An equestrian helmet (“Paul and I”), a puff of feathers (“Body 1”), teased wigs with harsh eyebrows drawn in the hairline (“Ethyl Eichelberger Angels”) — these are just a few of the props and costumes on display in the photographs of Michael Bailey-Gates, which evoke the aesthetics of classical portraiture even as they upend conventions of gender and beauty. “A Glint in the Kindling,” the artist’s first monograph and the inaugural publication from Pinch Publishing, presents a selection of Bailey-Gates’s recent work, along with an eponymous solo exhibition on view at The Ravestijn Gallery in Amsterdam from September 18 through October 16.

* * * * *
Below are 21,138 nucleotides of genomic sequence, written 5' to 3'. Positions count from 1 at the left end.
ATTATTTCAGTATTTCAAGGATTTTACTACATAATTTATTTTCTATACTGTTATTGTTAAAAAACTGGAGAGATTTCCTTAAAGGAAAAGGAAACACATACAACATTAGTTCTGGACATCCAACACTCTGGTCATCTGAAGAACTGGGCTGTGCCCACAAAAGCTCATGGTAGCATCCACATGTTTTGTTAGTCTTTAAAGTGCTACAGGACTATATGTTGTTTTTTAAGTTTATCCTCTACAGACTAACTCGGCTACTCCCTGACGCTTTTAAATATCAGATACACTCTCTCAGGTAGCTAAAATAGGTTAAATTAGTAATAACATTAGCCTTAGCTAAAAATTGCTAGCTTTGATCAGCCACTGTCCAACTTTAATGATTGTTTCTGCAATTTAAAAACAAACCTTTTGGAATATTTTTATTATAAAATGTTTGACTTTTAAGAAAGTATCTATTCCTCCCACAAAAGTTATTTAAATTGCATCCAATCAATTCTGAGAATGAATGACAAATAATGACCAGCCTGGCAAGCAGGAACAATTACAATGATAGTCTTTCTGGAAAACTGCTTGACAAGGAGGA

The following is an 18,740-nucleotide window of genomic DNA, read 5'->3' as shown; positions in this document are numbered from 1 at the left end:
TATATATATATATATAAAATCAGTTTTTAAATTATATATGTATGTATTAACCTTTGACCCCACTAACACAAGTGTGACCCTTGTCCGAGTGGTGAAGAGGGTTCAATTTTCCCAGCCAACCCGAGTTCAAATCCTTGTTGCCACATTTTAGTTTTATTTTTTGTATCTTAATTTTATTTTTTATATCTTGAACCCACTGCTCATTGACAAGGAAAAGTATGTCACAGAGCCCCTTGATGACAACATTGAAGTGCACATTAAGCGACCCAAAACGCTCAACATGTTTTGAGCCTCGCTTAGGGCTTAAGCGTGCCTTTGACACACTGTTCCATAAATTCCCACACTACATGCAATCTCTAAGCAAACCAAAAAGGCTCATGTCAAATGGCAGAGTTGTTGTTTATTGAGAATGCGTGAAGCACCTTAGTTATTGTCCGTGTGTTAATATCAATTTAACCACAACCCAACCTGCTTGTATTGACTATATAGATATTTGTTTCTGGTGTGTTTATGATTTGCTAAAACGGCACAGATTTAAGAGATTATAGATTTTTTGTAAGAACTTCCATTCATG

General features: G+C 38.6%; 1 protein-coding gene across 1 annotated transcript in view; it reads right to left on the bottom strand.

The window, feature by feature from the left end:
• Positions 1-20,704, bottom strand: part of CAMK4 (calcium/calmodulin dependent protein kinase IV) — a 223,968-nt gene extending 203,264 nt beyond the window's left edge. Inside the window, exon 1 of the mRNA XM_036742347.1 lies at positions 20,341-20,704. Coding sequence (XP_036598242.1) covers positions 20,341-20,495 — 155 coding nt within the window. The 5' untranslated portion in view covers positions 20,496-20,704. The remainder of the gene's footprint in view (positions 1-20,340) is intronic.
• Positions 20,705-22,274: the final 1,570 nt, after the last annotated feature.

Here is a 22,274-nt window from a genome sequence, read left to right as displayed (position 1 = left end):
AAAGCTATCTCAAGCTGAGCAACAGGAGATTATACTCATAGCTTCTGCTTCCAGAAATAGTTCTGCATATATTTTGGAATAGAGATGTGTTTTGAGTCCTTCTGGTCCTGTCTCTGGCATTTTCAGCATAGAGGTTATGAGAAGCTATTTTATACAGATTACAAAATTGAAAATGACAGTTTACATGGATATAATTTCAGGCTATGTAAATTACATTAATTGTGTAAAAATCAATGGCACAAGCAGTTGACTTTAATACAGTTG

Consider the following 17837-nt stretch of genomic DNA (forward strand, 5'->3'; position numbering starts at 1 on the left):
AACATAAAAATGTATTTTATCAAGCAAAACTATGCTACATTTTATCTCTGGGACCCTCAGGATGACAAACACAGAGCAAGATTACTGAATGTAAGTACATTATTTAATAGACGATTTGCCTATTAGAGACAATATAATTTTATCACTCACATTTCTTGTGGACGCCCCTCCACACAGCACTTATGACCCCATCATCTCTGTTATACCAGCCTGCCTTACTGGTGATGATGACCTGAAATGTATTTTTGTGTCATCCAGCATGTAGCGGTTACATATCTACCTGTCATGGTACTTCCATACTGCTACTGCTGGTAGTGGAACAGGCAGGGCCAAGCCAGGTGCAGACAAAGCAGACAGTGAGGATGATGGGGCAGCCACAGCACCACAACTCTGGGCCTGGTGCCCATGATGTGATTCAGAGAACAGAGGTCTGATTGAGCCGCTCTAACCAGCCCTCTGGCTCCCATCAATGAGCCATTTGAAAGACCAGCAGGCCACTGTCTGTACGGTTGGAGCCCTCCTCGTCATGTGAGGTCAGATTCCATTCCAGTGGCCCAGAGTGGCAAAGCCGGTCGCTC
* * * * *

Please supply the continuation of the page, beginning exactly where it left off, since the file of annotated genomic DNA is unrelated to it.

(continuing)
Paul and I, 2019 © Michael Bailey-Gates, courtesy The Ravestijn Gallery
The portraits turn on unexpected juxtapositions — sinew and hair poke out from delicate silk garments (“Self Portrait”); a spider sits poised opposite a lolling tongue (“Bobbi’s Face”) — and often have the feeling of film stills. “The people I’m attracted to photographing all have really self-observing and reflective relationships with their bodies,” Bailey-Gates says. “Gesture is just another form of language — they’re saying, ‘Know this about me.’”